Schools take a hit in state funding

By: 
STEVE ROGERS
Staff Writer

In another example of the difficulties the state has in settling on a fair funding formula for K-12 education, West Point and Clay County schools are being punished for the region's economic development successes.

According to preliminary state estimates, the school district will receive about $13,600,000 in Mississippi Adequate Education Program funding in the budget year that starts July 1. That's about $730,000 less than the current year and $1.5 million less than full funding.

Of the $730,000, about $600,000 offsets the $600,000 in tax revenues the district received for the first time last year from the new Yokohama Tire plant. The remaining $130,000 is from lower average daily attendance and enrollment.

The current funding formula sets a floor for local funding contributions to schools. So when a district gets a bump such as the one from Yokohama, the state takes that amount of money away.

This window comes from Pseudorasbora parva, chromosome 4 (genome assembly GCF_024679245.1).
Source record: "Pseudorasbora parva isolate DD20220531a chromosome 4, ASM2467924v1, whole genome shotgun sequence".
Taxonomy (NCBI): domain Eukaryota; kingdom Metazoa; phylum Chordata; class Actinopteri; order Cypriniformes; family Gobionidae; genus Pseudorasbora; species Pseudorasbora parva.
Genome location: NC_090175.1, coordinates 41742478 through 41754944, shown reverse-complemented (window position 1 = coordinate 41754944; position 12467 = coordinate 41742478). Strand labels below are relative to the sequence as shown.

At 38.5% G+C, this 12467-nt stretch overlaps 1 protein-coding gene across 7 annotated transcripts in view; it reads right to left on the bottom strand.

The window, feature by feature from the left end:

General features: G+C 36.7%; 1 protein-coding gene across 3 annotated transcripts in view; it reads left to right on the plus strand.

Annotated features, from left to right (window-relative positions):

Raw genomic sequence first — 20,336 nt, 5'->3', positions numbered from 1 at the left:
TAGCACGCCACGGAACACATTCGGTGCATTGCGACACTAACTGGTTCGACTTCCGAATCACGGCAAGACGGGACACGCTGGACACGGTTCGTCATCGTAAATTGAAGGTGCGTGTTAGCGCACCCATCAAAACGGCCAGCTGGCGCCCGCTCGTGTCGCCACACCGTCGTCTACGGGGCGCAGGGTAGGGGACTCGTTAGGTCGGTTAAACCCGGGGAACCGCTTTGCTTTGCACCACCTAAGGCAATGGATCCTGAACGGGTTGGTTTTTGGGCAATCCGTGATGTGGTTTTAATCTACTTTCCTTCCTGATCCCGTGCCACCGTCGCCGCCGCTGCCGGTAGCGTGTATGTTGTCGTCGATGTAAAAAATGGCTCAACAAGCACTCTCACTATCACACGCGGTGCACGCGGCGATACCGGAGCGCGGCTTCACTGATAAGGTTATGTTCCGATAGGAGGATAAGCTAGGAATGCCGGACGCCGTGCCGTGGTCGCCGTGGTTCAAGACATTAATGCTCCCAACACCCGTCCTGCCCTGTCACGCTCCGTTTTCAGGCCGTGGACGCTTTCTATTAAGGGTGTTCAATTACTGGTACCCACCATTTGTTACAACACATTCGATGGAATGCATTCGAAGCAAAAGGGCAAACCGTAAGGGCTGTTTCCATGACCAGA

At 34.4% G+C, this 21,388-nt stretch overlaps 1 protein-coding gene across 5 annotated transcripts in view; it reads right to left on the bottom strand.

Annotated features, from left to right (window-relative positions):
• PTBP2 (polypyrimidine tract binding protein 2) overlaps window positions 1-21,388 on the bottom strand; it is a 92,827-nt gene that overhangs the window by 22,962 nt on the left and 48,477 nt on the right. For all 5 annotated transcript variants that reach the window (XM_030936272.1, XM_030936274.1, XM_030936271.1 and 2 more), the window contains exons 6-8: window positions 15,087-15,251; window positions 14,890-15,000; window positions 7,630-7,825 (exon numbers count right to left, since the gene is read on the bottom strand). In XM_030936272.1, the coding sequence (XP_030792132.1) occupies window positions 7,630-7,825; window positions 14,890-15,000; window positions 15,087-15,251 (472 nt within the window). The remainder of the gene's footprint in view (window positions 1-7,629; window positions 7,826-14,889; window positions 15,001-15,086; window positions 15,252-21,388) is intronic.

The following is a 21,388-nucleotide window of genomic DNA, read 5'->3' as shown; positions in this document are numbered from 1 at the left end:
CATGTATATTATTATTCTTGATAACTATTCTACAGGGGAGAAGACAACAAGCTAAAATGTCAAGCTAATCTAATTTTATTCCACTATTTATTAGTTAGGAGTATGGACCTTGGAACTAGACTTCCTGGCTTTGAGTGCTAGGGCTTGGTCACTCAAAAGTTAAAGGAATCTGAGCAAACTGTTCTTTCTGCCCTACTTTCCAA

"We are punished somewhat for succeeding," said Susan Cothren, the school district's business manager. "We sure would like to have that money or at least part of that money to do other things with."

The decline in state funding is nothing new to the West Point-Clay County district or most districts in the state, especially those with a history of declining enrollments.

Since the 2015-16 school year, state funding has fallen from $15,781,184 to next year's projected $13,595,613. If the Legislature had fully funded education based on the law, the district's funding would have been $17,184,055 in 2015-16 and $15,062,083 starting July 1, 2018.

Even with the reduced state funding, Cothren said she doesn't anticipate having to ask local taxpayers to make up the difference. The district already eliminated some positions for next year through retirements, transfers and six actual staff reductions.

"We haven't gotten to the point of figuring our local budget request yet but right now, I don't see us asking for more revenue locally other than what comes through natural growth," she said.

The district's budget has fallen from $34,422,798 in 2015-16 to $31,644,761 in the current year.

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